Human prostate cancer cell lines PC3 and DU145 were obtained from the cell bank of Chinese academy of sciences (Shanghai, China). All cells were cultured in RPMI 1640medium supplemented with 10% fetal bovine serum (Biological Industries, Kibbutz Beit-Haemek, Israel), 10 μg/ml streptomycin and 100 U/ml penicillin at 37°C in a humidified atmosphere containing 5% CO2.
Cell Viability Assay
The effect of DT-13 on cell viability was determined by MTT assay as mentioned in our previous study (Zhou et al., 2016). In brief, PC3 and DU145 cells were seeded into 96-well plates separately at a density of 4 × 103 cells/200 μl per well. Human peripheral blood mononuclear cells (PBMCs) were isolated from 15 ml of peripheral blood through density gradient centrifugation using Lymphoprep (DAKEWE, Shenzhen, China) and the suspensions of PBMCs were seeded into 96-well plate at the density of 8 × 103 cells/200 μl per well. On the following day, different concentrations of DT-13 were added to each cell line. After 48 h treatment, 20 μl MTT reagent was added to each well for additional 4 h incubation. Then the supernatant was removed and 150 μl DMSO was added to dissolve the formazan crystals. The resulting absorbance at 490 nm was measured by using microplate reader iMark (Bio Rad, Hercules, CA, United States). IC50 values were calculated based on the data generated from downward sloping dose-response curve by GraphPad Prism 5 Software (GraphPad Software, San Diego, CA, United States).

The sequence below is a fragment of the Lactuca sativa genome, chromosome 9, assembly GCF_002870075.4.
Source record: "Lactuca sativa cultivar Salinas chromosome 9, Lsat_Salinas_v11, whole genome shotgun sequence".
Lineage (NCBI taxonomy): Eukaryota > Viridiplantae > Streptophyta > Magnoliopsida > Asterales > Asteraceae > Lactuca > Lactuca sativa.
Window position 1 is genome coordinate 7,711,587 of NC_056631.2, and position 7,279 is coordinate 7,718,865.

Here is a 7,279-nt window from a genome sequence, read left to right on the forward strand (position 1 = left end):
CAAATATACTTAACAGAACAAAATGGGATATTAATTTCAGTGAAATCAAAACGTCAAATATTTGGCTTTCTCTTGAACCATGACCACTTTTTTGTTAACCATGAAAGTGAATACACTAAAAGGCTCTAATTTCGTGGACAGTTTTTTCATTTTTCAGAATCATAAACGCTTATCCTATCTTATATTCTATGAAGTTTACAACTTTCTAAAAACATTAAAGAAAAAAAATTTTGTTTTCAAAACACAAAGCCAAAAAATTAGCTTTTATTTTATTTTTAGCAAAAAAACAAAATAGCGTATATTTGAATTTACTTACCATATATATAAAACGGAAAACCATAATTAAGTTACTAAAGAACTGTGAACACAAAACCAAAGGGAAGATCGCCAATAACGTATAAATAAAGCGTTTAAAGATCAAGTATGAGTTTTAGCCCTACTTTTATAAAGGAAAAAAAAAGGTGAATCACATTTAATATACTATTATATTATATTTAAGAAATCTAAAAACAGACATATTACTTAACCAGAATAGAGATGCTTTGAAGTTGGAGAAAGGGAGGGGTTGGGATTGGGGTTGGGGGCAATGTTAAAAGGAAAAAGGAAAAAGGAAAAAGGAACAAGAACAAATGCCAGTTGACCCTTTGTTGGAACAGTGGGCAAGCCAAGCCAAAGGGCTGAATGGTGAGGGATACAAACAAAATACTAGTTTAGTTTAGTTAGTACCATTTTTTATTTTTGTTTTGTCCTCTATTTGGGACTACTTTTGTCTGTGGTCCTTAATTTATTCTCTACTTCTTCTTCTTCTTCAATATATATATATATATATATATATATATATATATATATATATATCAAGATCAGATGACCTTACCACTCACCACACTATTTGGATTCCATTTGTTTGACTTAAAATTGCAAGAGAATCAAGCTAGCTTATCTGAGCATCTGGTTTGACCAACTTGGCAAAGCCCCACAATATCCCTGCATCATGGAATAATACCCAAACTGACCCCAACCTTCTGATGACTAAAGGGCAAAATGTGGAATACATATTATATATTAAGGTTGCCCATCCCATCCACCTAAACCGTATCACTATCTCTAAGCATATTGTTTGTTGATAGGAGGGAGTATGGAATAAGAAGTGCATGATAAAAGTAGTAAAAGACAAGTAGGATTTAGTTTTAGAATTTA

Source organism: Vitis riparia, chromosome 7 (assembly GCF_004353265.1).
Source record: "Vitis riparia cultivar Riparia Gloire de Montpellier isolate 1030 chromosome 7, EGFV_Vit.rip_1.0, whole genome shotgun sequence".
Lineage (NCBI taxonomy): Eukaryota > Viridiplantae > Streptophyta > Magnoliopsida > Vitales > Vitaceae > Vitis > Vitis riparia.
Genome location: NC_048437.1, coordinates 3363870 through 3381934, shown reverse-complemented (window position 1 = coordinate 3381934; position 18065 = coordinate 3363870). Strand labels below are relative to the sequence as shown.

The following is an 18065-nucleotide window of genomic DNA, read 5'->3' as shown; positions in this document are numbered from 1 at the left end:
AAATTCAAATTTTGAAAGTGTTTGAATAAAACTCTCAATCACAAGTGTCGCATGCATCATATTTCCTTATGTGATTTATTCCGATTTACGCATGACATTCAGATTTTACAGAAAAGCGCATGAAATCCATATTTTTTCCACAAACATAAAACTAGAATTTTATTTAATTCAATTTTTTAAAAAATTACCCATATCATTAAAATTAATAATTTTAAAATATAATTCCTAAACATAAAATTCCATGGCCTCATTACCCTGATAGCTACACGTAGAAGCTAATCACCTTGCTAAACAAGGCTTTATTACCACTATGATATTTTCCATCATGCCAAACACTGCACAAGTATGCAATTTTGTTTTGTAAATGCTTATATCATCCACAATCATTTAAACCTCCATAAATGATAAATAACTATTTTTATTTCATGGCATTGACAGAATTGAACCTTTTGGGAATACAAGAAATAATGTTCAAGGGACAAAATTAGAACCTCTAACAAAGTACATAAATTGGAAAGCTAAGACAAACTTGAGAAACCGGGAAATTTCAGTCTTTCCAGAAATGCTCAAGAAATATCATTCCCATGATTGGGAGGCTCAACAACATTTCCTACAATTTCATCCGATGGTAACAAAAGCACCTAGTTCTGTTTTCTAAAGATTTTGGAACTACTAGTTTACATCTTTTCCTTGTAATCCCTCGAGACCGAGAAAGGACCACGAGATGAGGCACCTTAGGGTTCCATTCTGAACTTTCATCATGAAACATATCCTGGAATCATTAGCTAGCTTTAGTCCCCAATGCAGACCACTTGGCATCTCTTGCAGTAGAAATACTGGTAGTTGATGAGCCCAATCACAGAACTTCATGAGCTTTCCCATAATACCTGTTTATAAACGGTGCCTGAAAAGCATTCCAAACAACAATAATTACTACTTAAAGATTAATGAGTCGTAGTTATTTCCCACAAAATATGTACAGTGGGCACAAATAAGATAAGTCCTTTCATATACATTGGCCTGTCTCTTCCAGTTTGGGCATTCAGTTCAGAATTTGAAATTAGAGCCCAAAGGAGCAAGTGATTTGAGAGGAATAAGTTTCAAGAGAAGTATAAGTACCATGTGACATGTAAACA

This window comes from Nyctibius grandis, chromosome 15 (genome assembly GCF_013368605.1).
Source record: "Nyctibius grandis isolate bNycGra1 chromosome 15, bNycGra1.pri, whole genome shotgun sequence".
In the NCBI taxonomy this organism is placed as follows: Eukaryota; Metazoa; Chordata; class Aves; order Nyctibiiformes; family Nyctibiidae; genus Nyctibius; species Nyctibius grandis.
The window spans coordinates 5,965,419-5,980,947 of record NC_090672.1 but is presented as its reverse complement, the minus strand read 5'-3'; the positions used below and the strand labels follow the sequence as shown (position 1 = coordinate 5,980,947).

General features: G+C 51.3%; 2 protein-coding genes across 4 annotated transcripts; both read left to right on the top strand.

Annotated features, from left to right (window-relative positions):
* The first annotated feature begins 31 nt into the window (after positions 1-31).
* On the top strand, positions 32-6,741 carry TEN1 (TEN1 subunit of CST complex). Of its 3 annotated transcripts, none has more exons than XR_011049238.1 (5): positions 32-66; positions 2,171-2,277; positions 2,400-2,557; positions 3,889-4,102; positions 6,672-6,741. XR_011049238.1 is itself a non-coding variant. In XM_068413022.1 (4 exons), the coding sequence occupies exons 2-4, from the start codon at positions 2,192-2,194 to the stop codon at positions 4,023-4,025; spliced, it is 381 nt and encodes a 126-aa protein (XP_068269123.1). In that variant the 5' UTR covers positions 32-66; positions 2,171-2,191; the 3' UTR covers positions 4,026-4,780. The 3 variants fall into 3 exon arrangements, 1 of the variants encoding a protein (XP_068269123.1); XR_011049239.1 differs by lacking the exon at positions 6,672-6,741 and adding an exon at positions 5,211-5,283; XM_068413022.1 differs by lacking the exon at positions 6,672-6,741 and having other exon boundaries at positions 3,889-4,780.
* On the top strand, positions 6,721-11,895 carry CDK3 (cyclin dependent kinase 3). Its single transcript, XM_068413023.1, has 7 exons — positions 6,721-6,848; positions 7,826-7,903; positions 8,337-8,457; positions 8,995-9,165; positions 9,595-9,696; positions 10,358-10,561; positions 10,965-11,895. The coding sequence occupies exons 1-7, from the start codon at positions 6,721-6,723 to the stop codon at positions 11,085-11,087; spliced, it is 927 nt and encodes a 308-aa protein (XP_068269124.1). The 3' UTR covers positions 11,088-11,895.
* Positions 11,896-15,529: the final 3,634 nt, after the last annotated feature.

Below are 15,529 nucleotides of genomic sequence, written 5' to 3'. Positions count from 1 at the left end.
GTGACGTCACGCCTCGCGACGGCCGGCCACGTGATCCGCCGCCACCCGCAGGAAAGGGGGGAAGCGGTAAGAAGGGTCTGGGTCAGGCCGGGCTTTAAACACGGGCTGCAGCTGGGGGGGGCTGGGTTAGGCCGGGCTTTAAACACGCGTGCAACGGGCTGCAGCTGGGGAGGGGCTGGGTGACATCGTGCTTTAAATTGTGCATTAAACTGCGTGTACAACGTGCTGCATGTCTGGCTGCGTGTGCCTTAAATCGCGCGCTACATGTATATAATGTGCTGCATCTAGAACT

Flat Plate Colony Formation Assay
Flat plate colony formation assay was performed as we previously described, with a small modification (Chen et al., 2017). After treated with DT-13 (0, 2.5, 5, and 10 μM) for 48 h, PC3 and DU145 cells were harvested and pipetted well to become single-cell suspension. After that, 4 ml of 10% FBS RPMI-1640 containing 0.6% agarose was injected into 60-mm dishes as the bottom layer, and 1 × 104 cells in 2 ml of 10% FBS RPMI-1640 and 0.3% agarose was put on the top. After incubation for 14 days, the colonies were fixed with 4% paraformaldehyde, and subsequently stained with crystal violet (0.5%) for 30 min. Colonies larger than 0.1 mm in diameter were counted using Image J software.
Cell Cycle Distribution Analysis